what’s in a name? Well, the Rock and Roll Hall of Fame needs a new one


With Eminem entering Rock Hall and others knocking on her door, it was time to consider a name change for what this institution really is.

Eminem has sold gazillion albums, he’s done it and said it all, there are few musical milestones he hasn’t achieved in the past two and a half decades.

But is it a rock?

He’s doing by the standards of the Rock and Roll Hall of Fame, which announced this week that he’ll join its ranks, along with the 2022 class that includes Duran Duran, Dolly Parton, Pat Benatar, Eurythmics, Lionel Richie and Carly Simon.

The Rock and Roll Hall of Fame is the premier institution to recognize lifetime achievement in recorded folk music. Artists are eligible to be extrapolated 25 years after their debut album, and instigators are chosen by a voting body of more than 1,000 artists, historians, and members of the music industry.

There is no doubt that Eminem has earned his stripes and deserves to be honored alongside the greatest of times in his field. However, the question is whether the Rock and Roll Hall of Fame is still the best name for this thing.

more: Eminem headed to the Rock and Roll Hall of Fame. See Class 2022 Recruits

more: Best Shady: 10 Tracks That Made Eminem a Rock and Roll Hall of Famer

In terms of popular music, the Rock and Roll Hall of Fame has not been around since that time; It’s just as old as Dion Warwick’s “That’s What Friends Are for,” which was no. One song in America at the time of the first induction concert, in January 1986.

The first induction class included Elvis Presley, James Brown, Little Richard, Fitts Dominoes, Ray Charles, Chuck Berry, Sam Cooke, Everly Brothers, Buddy Holly and Jerry Lee Lewis: All men, you’ll notice – Aretha Franklin won’t even get in a year later – And some have credentials when it comes to actually vibrating it is doutable.

The Rock and Roll Hall of Fame was founded three years ago by legendary CEO Ahmet Ergun, co-founder of Atlantic Records, who helped shape the careers of the Rolling Stones, Led Zeppelin and many others. (He himself entered the rock hall in 1987; he might have been seen as a vulgar if he put himself first.)

The institution included a board made up of top executives, music industry professionals and Rolling Stone publisher Jan Weiner, who had long been the face of the Rock and Roll Hall of Fame, for better, perhaps, but mostly for worse.

Now, if this painting had disappeared with a different name from the beginning, it could have saved itself some grief in the future. But rock ‘n’ roll was alive and well at the time, and who could have predicted a future where rocking isn’t everything, the end of everything?

Fast forward two decades later, and here we are. Rock’s dominance of popular music has waned dramatically – the best-selling rock album of 2021 was 40-year-old Queen’s group “Greatest Hits” – and “Rock and Roll!” It’s something parents enthusiastically tell themselves when the installer they’re looking for is available at Home Depot.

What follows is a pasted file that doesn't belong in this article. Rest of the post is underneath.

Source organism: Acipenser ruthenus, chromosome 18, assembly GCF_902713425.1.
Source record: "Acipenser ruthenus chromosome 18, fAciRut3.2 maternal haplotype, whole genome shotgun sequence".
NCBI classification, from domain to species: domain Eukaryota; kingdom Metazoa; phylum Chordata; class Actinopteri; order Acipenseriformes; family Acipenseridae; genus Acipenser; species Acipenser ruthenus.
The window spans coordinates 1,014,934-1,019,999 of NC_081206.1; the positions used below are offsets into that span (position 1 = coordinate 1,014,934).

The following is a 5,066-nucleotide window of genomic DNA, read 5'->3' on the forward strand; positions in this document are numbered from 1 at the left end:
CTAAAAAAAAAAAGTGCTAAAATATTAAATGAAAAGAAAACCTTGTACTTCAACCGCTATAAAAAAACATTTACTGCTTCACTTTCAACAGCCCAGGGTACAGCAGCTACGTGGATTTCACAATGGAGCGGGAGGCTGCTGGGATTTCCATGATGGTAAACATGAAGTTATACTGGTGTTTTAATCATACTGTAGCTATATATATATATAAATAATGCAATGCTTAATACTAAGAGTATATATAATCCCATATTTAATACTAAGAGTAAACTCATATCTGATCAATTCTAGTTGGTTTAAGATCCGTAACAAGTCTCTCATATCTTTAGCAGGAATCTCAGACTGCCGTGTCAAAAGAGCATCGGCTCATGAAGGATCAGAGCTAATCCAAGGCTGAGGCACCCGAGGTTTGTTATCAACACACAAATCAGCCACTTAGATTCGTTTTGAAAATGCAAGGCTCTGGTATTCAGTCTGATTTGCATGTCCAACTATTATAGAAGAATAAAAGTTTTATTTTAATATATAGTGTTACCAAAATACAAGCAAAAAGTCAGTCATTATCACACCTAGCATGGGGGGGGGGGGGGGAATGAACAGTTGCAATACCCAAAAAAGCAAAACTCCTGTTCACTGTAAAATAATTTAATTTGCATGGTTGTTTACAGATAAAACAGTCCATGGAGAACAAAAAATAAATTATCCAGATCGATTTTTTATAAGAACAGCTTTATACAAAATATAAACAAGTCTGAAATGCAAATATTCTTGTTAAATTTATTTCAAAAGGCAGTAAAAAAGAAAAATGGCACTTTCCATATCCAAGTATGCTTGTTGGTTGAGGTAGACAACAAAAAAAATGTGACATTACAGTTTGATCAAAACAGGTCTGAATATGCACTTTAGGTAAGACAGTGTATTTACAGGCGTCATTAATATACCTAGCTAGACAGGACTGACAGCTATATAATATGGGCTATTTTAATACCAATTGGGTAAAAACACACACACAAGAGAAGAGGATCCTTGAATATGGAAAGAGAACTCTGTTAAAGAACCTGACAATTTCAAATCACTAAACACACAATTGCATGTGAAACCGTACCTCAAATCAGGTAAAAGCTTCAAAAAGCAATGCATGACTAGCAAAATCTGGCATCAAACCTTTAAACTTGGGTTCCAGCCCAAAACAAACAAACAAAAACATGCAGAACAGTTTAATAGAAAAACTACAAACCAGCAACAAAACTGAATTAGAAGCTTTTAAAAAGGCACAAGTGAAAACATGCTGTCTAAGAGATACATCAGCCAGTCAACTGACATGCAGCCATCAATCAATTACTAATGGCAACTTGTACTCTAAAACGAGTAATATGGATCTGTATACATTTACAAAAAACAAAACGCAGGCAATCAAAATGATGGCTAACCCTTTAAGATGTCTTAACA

There is a long-running argument that the “rock and roll” part of the Rock and Roll Hall of Fame embodies the spirit of rebellion rather than defines an individual’s musical style. And while it can be shown that figures like Madonna (introduced in 2008) and Tupac Shakur (introduced in 2017) certainly epitomize rock star attitude, rock star personality or idealism holds less cultural influence or importance today than it did in any other country. time ago. presence, especially since MGK’s recent transformation into a rock star.

Some recruits still rock. Bat Pinatar rocks, Duran Duran rocks. (Well, maybe they are synth.) But Lionel Richie and Carly Simon aren’t so much, and Dolly Parton doesn’t swing so much that she asked to have her name removed from this year’s ballot, because she didn’t consider herself a rock ‘n’ roll “in any sense of the word.” (She has since retracted her statement, soon as it was clear the day she was entering.)

As the sands of time continue to fall through the watch glass, artists now enter the rock hall who got their start in the late ’90s, a time when rock was rocking a lot, and it won’t get any better from here.

In his popular 2000 movie The Way I Am, Eminem complained about his songs being played on rock ‘n’ roll stations. Hip-hop icon Jay-Z, who was inducted last year, said he had never dreamed of being inducted into the Rock and Roll Hall of Fame, mainly because of his name. “They may have to change that name very soon,” He said.

Sooner rather than later: Britney Spears, Justin Timberlake, Beyoncé, Kanye West, Rihanna, Taylor Swift and Drake will all be Hall of Fame eligibles over the next decade and some change, and it’s important for the hall to maintain its relevance by continuing to recognize young artists.

But since fewer and fewer of them have anything to do with rock ‘n’ roll – and some have a view hostile to the very idea of ​​”rock” – why not change the name to something more representative of what the Hall of Fame really stands for?

So what do we call it? The Music Hall of Fame appears to be undercooked, and names such as Popular Music Hall of Fame or Hit Music Hall of Fame invite problems: Who will say what’s popular, and why does something have to be successful to be influential or worth recognizing? (Just ask Tom Waits, who never charted a hit, but was inducted into Rock Hall in 2011.)

The Recording Artists Hall of Fame is public but it gets the job done: It’s an umbrella term for artists who work in the music business, and there’s no way Dolly could say she doesn’t consider herself a recording artist.

The Rock and Roll Hall of Fame certainly has other issues, especially in terms of who’s there and who isn’t, and how they get there. It is difficult to solve, but the name is not. jealousy. Nothing will shake more.

agraham@detroitnews.com

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